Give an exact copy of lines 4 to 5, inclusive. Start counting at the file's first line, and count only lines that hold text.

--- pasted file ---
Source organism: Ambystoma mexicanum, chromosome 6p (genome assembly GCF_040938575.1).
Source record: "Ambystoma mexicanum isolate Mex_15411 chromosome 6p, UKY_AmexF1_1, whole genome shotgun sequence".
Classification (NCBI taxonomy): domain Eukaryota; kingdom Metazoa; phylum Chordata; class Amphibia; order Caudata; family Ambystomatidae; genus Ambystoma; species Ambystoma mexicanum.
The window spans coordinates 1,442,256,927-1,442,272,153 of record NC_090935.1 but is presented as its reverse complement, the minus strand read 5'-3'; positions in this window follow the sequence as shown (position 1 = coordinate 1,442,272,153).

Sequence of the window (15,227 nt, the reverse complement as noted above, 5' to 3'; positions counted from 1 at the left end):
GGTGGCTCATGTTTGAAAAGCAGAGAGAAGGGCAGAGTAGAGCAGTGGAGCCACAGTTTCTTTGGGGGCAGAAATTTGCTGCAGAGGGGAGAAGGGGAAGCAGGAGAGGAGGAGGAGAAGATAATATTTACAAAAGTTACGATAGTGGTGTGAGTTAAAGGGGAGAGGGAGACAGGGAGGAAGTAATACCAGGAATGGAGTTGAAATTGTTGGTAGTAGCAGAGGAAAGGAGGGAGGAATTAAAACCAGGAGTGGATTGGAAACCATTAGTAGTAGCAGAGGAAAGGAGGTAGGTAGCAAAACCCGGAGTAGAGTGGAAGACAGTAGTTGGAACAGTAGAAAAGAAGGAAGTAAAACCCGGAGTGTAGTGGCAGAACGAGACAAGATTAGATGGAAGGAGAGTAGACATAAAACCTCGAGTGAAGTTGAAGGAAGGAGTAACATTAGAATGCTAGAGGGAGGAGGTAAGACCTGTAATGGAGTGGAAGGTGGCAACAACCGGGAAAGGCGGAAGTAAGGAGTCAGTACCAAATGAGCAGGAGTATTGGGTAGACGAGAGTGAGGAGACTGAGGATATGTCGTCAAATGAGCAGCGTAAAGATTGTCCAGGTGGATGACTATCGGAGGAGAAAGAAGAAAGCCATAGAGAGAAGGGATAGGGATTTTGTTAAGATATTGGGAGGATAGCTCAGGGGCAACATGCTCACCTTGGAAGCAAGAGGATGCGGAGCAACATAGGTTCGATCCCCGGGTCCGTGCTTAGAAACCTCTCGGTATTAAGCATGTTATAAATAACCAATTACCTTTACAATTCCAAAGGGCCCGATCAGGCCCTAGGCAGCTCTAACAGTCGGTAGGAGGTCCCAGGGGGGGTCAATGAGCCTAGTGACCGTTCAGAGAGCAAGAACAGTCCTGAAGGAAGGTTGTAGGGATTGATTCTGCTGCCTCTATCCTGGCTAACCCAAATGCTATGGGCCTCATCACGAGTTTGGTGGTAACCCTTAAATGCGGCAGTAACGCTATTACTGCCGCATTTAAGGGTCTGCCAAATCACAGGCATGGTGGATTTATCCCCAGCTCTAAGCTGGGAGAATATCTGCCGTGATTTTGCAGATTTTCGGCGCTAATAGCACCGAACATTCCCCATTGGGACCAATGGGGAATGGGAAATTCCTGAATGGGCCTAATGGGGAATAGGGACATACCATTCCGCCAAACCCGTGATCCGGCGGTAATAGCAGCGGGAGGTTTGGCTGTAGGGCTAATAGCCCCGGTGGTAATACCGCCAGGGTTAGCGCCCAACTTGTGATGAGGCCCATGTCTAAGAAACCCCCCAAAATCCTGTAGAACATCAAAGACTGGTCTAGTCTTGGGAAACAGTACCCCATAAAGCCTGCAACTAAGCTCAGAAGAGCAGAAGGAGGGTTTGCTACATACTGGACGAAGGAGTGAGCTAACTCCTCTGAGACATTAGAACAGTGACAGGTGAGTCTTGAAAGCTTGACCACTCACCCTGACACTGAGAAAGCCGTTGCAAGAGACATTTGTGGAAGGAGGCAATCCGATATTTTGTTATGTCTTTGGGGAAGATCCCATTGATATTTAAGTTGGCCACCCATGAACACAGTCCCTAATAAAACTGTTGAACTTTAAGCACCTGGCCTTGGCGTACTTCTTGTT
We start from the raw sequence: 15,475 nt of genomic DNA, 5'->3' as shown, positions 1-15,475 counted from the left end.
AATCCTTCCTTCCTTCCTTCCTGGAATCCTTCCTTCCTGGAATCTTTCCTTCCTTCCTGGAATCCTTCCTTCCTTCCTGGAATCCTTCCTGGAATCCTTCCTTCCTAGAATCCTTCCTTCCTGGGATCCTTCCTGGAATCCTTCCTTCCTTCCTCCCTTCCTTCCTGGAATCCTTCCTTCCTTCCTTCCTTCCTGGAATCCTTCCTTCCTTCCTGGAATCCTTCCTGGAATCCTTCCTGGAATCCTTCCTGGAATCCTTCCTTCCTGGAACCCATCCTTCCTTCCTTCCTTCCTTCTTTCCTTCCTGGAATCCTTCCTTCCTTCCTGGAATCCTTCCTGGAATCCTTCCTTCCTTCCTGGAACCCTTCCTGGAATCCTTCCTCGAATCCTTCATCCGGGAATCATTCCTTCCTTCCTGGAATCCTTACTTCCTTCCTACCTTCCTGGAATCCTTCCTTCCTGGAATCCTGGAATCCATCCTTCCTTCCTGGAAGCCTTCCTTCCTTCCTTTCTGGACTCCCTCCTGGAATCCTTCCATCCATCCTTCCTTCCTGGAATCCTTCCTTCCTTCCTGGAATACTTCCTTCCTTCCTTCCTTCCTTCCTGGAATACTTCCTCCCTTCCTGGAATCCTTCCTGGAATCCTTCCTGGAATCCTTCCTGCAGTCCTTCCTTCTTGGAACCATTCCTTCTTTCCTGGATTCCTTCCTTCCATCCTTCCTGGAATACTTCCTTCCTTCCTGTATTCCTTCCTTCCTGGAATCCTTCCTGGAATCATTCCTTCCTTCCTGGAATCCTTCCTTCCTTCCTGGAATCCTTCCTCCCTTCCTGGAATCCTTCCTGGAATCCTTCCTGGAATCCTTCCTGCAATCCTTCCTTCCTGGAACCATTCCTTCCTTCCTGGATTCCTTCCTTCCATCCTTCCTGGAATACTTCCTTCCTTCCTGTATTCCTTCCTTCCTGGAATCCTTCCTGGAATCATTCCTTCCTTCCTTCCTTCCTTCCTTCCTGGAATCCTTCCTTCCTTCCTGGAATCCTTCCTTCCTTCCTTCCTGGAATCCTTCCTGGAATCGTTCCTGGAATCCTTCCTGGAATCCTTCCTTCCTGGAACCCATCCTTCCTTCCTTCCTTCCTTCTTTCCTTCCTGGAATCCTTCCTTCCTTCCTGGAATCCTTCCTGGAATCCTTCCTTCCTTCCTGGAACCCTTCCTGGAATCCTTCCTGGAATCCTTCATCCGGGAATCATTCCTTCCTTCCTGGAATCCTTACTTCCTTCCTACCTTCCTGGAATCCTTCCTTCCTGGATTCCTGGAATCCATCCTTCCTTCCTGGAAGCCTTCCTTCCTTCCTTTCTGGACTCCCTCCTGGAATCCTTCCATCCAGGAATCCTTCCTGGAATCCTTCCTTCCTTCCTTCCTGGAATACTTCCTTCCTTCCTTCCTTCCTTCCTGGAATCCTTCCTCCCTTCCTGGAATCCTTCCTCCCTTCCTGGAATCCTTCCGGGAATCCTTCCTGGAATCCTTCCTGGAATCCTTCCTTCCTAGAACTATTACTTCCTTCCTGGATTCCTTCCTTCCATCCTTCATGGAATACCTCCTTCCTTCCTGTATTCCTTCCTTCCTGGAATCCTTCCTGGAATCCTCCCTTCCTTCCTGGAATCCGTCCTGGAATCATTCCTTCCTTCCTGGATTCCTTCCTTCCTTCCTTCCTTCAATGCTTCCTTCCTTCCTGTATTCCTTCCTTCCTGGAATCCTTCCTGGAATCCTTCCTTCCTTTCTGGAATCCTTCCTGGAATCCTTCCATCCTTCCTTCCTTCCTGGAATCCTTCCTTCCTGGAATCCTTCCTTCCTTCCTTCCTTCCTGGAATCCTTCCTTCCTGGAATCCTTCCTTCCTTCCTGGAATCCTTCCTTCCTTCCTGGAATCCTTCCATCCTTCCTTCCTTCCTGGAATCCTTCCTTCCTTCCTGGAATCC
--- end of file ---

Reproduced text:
The window spans coordinates 1,442,256,927-1,442,272,153 of record NC_090935.1 but is presented as its reverse complement, the minus strand read 5'-3'; positions in this window follow the sequence as shown (position 1 = coordinate 1,442,272,153).

Sequence of the window (15,227 nt, the reverse complement as noted above, 5' to 3'; positions counted from 1 at the left end):